We used self-complimentary constructs based on iaaMand ipt genes from A. tumefaciens and the Pv010[GenBank: CV200529] gene from P. vulnus and anAgrobacterium rhizogenes vector to stack RNAi mediatedresistance to both crown gall and nematode into walnut.Control of crown gall disease alone using RNAi was suc-cessfully achieved previously [30,31]. Pv010 was targetedbased on its similarity to a C. elegans gene whose ex-pression reduces fecundity. Pv010 is orthologous to theC. elegans prp-8 gene, a spliceosome subunit whoseRNAi phenotype includes a sterility or juvenile lethalityin C. elegans [32,33]. Pv194 [GenBank: CV199427] wasused as a negative control, since its C. elegans orthologshave wild-type RNAi phenotypes. Based on the C.elegans ortholog ttr-51 RNAi phenotype (wild-type), itwas predicted that Pv194 RNAi should not reducenematode populations. Agrobacterium-mediated co-transformation was used to insert the crown gall RNAi[30,31] and P. vulnus RNAi [34] constructs into wal-nut somatic embryos. Transformed somatic embryos weregerminated and roots were challenged with P. vulnus.Nematode multiplication was examined 60 days after in-fection. Transformed microshoots were challenged withvirulent A. tumefaciens strain 20W-5A [30]. These genet-ically modified nematode- and crown gall-resistant walnutplants could help reduce the demand for environmentallyharmful nematicides.

ResultsCreation and selection of somatic embryo linesexpressing transgenesAgrobacterium inoculated embryos that remained aliveduring seven weeks of selection on kanamycin-containingmedia were tested further to confirm transformation.Their transgenic nature was confirmed using GUS assayand PCR. Some J1 and RR4 co-transformed lines werepositive for both nptII and Pv010. The 1:1 CG:Pv010 ratioproduced a higher co-transformation efficiency than the1:3 ratio. When only one bacterial strain was used fortransformation, 72% of the embryos were positive for thePv010 gene and 92% were positive for the Pv194 gene(Table 1). J1 and RR4 transgenic lines and their genotypesdetermined by PCR are listed in Table 2.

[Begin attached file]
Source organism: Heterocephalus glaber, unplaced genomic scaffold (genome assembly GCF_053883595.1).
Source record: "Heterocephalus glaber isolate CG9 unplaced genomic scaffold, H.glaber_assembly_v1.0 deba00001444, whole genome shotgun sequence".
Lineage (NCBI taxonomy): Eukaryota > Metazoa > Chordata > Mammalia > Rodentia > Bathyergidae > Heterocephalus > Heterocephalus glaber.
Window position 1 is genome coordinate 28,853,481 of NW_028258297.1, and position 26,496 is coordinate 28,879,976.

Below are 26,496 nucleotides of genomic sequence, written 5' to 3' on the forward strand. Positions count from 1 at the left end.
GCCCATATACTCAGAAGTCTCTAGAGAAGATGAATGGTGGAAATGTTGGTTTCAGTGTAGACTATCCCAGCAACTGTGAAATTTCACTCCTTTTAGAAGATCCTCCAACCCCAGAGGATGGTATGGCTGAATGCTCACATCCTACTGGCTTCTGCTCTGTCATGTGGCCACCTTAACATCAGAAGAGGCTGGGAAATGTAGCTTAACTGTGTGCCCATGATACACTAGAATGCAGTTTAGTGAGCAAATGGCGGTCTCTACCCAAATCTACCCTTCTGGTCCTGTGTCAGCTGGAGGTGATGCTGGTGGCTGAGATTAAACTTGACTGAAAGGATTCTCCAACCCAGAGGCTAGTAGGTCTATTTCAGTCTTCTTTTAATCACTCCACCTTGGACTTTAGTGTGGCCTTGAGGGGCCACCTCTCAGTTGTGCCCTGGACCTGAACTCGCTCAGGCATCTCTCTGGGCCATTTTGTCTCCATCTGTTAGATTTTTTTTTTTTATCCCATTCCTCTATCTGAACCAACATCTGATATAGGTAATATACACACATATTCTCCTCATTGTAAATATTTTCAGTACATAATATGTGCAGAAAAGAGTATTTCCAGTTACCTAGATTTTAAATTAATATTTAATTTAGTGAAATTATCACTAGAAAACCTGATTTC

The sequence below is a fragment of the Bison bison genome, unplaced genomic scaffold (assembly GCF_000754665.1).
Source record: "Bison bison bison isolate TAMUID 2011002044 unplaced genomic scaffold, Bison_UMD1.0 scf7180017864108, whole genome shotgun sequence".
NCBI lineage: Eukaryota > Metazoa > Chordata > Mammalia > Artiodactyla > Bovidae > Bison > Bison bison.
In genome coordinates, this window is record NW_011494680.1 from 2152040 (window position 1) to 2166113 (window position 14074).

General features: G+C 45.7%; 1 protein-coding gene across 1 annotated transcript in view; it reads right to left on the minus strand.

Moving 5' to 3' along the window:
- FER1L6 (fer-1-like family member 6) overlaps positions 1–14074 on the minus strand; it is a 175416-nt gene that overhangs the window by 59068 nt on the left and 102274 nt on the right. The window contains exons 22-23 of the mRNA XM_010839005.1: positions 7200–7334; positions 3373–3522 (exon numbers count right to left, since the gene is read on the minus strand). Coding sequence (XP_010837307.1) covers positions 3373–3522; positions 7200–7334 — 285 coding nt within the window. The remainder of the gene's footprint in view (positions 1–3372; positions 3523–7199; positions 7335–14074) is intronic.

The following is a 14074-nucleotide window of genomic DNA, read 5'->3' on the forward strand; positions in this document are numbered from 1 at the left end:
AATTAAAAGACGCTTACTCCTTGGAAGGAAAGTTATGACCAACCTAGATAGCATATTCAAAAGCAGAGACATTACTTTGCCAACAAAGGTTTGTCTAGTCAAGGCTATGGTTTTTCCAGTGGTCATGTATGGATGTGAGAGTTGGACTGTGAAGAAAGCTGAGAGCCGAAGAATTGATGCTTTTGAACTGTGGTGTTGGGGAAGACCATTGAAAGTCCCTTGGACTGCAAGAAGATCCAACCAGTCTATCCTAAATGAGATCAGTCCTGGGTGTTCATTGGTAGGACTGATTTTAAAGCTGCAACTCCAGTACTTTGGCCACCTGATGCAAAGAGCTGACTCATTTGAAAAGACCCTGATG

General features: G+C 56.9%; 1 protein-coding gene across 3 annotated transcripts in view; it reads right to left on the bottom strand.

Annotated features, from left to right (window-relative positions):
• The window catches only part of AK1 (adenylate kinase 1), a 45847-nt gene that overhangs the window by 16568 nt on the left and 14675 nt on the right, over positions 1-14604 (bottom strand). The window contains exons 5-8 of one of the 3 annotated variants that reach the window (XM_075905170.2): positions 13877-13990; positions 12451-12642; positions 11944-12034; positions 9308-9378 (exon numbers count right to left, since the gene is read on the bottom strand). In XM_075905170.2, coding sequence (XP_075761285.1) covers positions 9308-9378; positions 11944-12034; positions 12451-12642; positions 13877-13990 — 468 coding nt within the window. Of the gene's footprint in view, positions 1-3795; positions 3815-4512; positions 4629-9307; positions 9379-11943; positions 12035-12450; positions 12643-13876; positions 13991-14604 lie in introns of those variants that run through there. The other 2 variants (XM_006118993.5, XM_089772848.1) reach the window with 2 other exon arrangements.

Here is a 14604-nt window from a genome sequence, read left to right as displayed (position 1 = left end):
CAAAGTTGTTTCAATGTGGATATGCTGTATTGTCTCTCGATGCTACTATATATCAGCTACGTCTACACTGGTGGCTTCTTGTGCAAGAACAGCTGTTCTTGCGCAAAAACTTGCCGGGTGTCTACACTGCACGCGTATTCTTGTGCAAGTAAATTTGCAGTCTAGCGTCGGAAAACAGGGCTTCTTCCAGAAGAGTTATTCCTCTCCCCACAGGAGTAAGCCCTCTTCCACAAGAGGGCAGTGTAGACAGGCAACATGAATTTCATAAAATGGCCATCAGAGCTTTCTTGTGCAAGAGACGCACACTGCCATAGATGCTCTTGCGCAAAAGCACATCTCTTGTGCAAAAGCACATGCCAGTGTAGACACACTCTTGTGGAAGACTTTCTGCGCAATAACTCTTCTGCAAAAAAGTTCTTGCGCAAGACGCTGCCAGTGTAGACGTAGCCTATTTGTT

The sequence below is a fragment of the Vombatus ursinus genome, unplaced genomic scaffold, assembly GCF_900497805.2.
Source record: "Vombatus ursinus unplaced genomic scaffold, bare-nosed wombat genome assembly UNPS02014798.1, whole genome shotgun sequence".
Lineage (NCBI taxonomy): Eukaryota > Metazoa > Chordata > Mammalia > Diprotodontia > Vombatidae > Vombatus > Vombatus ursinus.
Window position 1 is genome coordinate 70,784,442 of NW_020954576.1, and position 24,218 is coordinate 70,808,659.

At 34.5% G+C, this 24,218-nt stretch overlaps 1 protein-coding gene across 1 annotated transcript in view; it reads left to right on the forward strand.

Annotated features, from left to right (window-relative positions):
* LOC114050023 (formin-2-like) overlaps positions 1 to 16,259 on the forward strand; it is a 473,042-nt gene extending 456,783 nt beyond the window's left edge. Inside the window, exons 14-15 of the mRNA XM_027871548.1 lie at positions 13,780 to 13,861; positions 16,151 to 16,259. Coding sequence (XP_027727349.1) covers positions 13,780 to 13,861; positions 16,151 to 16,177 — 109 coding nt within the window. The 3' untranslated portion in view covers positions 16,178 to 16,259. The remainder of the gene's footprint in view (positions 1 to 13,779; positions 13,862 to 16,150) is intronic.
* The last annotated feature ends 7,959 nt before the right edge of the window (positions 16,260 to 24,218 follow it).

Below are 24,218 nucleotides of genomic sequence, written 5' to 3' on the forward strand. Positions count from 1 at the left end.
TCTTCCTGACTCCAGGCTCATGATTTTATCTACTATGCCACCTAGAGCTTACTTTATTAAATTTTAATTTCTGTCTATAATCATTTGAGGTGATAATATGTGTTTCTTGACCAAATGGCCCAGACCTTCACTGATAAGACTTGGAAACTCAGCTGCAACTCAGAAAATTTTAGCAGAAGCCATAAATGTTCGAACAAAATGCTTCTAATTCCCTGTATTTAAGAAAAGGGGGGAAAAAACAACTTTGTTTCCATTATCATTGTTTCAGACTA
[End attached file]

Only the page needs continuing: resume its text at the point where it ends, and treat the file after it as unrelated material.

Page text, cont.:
Transgenic plant challenge with root lesion nematodesA rapid screening method was used to test for nematoderesistance in both co-transformed and single-vectortransformed transgenic lines. The nematode populationsupported by each transgenic line was compared to un-transformed (J1 and RR4) and transgenic (Pv194-8) con-trols. Results of these trials are shown in the figuresbelow (Figures 1, 2, 3 and 4).The two controls (untransformed J1 and J1 transformed

with Pv194-8) and line 66-1-2 were not significantly

Table 1 Molecular analysis of transgenic embryos usingPv010 and nptII primers

Walnutgenotypes and

vectorcombinations

Samples PCR testedusing nptII and Pv010

primers (no.)

Percentage co-transformed or single-vector transformed

J1 - 1:3 CG:Pv010 77 5/77 (6.49%)1

J1 - 1:1 CG:Pv010 23 4/23 (17.39%)1

RR4 - 1:3 CG:Pv010 1 1/1 (100%)1,2

RR4 - 1:1 CG:Pv010 7 5/7 (71.42%)1

J1- Pv 010 25 18/25 (72%)3

J1- Pv 194 25 23/25 (92%)4

1Co-transformed percentage.2The only transgenic line that survived was positive for both Pv10 and nptII.3Single-vector transformed percentage. These samples only tested withPv010 primers.4Single-vector transformed percentage. These samples only tested with

Recommended

View more >